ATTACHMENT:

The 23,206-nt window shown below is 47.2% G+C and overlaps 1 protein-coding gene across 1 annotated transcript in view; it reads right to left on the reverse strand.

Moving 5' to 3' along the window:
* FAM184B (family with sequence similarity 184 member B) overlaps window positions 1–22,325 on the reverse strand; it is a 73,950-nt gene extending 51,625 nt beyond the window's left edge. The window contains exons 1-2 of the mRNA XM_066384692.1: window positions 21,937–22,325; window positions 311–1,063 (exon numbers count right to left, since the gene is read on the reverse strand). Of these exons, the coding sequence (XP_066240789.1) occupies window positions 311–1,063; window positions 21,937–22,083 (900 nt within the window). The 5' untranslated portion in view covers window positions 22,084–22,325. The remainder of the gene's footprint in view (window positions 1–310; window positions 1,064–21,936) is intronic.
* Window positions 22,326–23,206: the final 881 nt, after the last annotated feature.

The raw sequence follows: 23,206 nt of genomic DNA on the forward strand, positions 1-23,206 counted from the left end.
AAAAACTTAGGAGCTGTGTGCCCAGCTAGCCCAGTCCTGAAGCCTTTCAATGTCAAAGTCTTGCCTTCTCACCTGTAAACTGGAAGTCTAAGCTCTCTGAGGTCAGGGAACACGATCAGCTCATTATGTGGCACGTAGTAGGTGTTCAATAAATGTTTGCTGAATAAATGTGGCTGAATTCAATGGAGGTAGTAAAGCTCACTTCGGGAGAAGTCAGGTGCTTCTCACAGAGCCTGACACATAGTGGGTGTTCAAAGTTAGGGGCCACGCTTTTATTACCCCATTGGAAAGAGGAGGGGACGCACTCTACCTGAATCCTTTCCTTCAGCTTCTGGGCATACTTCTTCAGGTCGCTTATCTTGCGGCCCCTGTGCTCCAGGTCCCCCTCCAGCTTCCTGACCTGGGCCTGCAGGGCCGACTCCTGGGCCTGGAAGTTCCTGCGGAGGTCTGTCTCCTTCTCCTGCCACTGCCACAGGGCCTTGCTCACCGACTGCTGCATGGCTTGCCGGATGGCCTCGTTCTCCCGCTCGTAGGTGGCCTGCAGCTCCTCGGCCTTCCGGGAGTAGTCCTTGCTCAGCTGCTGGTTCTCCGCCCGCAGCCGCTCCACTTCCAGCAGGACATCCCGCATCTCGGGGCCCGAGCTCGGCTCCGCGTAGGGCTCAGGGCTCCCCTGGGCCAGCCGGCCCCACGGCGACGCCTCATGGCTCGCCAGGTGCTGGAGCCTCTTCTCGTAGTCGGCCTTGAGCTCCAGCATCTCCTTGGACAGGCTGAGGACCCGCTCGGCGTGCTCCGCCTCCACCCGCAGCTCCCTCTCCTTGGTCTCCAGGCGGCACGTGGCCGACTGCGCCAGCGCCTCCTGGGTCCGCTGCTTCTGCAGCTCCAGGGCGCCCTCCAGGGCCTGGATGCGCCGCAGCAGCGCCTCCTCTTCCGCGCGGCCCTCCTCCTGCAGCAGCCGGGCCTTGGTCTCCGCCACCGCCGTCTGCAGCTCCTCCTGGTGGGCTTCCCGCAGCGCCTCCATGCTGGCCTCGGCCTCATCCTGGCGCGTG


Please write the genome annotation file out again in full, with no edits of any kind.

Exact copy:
The 23,206-nt window shown below is 47.2% G+C and overlaps 1 protein-coding gene across 1 annotated transcript in view; it reads right to left on the reverse strand.

Moving 5' to 3' along the window:
* FAM184B (family with sequence similarity 184 member B) overlaps window positions 1–22,325 on the reverse strand; it is a 73,950-nt gene extending 51,625 nt beyond the window's left edge. The window contains exons 1-2 of the mRNA XM_066384692.1: window positions 21,937–22,325; window positions 311–1,063 (exon numbers count right to left, since the gene is read on the reverse strand). Of these exons, the coding sequence (XP_066240789.1) occupies window positions 311–1,063; window positions 21,937–22,083 (900 nt within the window). The 5' untranslated portion in view covers window positions 22,084–22,325. The remainder of the gene's footprint in view (window positions 1–310; window positions 1,064–21,936) is intronic.
* Window positions 22,326–23,206: the final 881 nt, after the last annotated feature.

The raw sequence follows: 23,206 nt of genomic DNA on the forward strand, positions 1-23,206 counted from the left end.
AAAAACTTAGGAGCTGTGTGCCCAGCTAGCCCAGTCCTGAAGCCTTTCAATGTCAAAGTCTTGCCTTCTCACCTGTAAACTGGAAGTCTAAGCTCTCTGAGGTCAGGGAACACGATCAGCTCATTATGTGGCACGTAGTAGGTGTTCAATAAATGTTTGCTGAATAAATGTGGCTGAATTCAATGGAGGTAGTAAAGCTCACTTCGGGAGAAGTCAGGTGCTTCTCACAGAGCCTGACACATAGTGGGTGTTCAAAGTTAGGGGCCACGCTTTTATTACCCCATTGGAAAGAGGAGGGGACGCACTCTACCTGAATCCTTTCCTTCAGCTTCTGGGCATACTTCTTCAGGTCGCTTATCTTGCGGCCCCTGTGCTCCAGGTCCCCCTCCAGCTTCCTGACCTGGGCCTGCAGGGCCGACTCCTGGGCCTGGAAGTTCCTGCGGAGGTCTGTCTCCTTCTCCTGCCACTGCCACAGGGCCTTGCTCACCGACTGCTGCATGGCTTGCCGGATGGCCTCGTTCTCCCGCTCGTAGGTGGCCTGCAGCTCCTCGGCCTTCCGGGAGTAGTCCTTGCTCAGCTGCTGGTTCTCCGCCCGCAGCCGCTCCACTTCCAGCAGGACATCCCGCATCTCGGGGCCCGAGCTCGGCTCCGCGTAGGGCTCAGGGCTCCCCTGGGCCAGCCGGCCCCACGGCGACGCCTCATGGCTCGCCAGGTGCTGGAGCCTCTTCTCGTAGTCGGCCTTGAGCTCCAGCATCTCCTTGGACAGGCTGAGGACCCGCTCGGCGTGCTCCGCCTCCACCCGCAGCTCCCTCTCCTTGGTCTCCAGGCGGCACGTGGCCGACTGCGCCAGCGCCTCCTGGGTCCGCTGCTTCTGCAGCTCCAGGGCGCCCTCCAGGGCCTGGATGCGCCGCAGCAGCGCCTCCTCTTCCGCGCGGCCCTCCTCCTGCAGCAGCCGGGCCTTGGTCTCCGCCACCGCCGTCTGCAGCTCCTCCTGGTGGGCTTCCCGCAGCGCCTCCATGCTGGCCTCGGCCTCATCCTGGCGCGTG